Medical, nursing, physician assistant, pharmacy, occupational therapy and physical therapy faculty and students have been working together to serve patients at SVdP’s Virginia G. Piper Medical Clinic.
The clinic’s infusion of students and faculty is not only giving future health care providers an invaluable real-world experience in serving the underserved; it’s expanding access to preventative, acute and specialty care in the process.
Better education, better care, better outcomes for patients.
Since Creighton’s partnership, hospital readmission for uninsured patients treated at SVdP’s Virginia G. Piper Medical Clinic is just 3.4%, far lower than the national average of 11.5%.
“We’re just a year into this partnership made possible by Piper Trust, and we’re seeing such great results already,” said Shannon Clancy, Associate CEO of St. Vincent de Paul. “But in some ways, it’s really just the beginning of something transformative. We hope this clinic can be an example — the example — of how to meet the health care needs of underserved communities.
“When you’re in the clinic, you see that it just crackles with intensity and passion and joy in serving. In a very difficult couple of years, this has been such a beacon of light and hope. And there couldn’t be a better person to have at the heart of it all than Dr. John Anwar.”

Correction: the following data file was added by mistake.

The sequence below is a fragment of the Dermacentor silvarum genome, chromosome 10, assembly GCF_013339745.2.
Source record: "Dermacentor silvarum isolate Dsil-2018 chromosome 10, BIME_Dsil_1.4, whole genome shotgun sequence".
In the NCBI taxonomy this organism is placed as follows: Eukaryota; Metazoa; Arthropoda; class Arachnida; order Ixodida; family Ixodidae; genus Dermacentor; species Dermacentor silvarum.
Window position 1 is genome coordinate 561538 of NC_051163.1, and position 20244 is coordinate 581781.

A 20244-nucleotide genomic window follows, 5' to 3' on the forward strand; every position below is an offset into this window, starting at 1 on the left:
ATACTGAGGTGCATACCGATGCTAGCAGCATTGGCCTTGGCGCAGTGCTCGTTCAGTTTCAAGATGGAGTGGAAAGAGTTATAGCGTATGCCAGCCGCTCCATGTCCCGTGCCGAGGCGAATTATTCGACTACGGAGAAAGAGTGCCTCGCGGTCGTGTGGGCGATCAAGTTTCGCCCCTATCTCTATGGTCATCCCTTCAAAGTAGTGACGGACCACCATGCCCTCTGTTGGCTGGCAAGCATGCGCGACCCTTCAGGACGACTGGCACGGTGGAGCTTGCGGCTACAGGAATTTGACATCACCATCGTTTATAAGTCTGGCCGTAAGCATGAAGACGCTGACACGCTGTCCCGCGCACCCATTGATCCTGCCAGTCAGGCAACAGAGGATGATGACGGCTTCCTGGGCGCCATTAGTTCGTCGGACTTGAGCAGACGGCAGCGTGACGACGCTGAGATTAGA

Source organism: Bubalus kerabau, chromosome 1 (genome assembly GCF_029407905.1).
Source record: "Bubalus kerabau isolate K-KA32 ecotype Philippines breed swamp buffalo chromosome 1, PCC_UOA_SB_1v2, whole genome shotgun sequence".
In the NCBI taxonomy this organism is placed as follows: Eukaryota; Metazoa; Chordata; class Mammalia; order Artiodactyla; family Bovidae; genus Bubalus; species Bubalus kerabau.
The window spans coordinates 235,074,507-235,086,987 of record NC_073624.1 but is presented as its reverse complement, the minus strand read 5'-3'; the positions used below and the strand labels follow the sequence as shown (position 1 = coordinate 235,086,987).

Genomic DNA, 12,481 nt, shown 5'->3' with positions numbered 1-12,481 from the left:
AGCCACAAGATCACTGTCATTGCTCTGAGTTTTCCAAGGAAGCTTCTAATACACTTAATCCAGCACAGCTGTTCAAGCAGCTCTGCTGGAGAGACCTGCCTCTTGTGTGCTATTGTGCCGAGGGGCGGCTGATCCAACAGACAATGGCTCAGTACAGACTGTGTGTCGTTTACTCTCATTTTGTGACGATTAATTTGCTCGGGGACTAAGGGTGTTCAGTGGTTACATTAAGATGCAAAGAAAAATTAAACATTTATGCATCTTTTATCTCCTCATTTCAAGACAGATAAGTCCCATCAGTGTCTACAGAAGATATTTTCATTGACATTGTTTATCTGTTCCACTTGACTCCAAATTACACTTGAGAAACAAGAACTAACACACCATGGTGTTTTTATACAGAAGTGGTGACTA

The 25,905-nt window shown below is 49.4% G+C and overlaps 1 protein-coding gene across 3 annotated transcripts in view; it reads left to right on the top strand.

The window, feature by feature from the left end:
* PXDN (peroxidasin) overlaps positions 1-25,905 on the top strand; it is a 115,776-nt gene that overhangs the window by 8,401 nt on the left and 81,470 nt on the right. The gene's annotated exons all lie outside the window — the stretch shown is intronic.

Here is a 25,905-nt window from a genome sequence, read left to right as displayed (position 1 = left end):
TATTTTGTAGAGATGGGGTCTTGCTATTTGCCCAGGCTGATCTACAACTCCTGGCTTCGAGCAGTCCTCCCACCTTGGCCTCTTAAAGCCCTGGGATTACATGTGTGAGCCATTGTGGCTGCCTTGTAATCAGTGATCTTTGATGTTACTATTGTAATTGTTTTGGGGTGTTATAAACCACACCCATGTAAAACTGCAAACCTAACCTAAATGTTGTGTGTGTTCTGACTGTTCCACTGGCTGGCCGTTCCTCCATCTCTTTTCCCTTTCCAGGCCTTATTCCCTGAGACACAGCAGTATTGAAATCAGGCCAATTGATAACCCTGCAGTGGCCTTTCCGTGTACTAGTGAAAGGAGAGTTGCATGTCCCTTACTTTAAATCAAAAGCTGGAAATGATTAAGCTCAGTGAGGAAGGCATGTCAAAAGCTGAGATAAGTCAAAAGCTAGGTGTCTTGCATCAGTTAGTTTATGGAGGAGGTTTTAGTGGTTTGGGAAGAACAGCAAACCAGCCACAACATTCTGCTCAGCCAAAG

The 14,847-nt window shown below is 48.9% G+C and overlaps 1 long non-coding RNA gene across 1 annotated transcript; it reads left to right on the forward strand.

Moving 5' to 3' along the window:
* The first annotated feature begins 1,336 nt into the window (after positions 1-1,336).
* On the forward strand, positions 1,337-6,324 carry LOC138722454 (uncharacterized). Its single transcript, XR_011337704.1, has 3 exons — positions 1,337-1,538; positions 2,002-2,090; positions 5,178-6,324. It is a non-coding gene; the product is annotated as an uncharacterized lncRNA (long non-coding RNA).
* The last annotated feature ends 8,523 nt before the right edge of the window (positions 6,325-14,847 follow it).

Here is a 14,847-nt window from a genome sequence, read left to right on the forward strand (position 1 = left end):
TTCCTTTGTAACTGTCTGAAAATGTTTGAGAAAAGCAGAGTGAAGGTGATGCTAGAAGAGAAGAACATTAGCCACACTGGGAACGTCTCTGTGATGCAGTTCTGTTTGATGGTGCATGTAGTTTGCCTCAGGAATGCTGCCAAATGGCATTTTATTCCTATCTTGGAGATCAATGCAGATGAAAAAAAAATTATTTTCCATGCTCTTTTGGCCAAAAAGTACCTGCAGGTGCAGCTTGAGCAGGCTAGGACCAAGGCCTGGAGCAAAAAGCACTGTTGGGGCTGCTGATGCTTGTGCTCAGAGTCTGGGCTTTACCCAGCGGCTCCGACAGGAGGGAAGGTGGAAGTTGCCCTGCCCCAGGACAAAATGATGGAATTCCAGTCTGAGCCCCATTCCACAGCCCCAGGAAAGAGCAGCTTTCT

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Sometimes, Dr. Anwar said, patients who come to SVdP’s Virginia G. Piper Medical Clinic will break into tears of relief. Some pray in gratitude right there in the exam room.
“They do this because we have all these services here under one roof, and if they can’t pay for them, they don’t have to,” Dr. Anwar said. “All primary health care needs, all specialty needs, all cancer screenings, all done in one visit.
“The patients realize that they don’t have to go anywhere else. They see that in our clinic they’ve found a home.”
The same could be said of Dr. Anwar himself.
Originally from Egypt, Dr. Anwar came to the U.S. to pursue medicine, attending the University of California, Davis for his undergraduate degree, then the Ross University School of Medicine. He moved to Arizona to complete his internal medicine residency at St. Joseph’s Hospital and Medical Center in Phoenix, where he later accepted a full-time position.
During his residency, Anwar rotated at the clinic he now leads. What he saw in SVdP’s Virginia G. Piper Medical Clinic then is what he sees it now: the potential to transform health care in Arizona.
SVdP’s Virginia G. Piper Medical Clinic is part of the Arizona Safety Net System — a collaboration of more than 40 clinics providing services to underserved patients. Dr. Anwar sees his clinic as both a network hub and scalable model.
“Because of the support of Piper Trust and our partnership with Creighton,” Dr. Anwar said, “we have attracted so many more specialties to the clinic. Creighton’s prestige has led to many more people wanting to be a part of this.”
What some people might not realize about the clinic, he said, is what a unique learning opportunity it presents for health sciences students, one that stems from the needs of the patients themselves.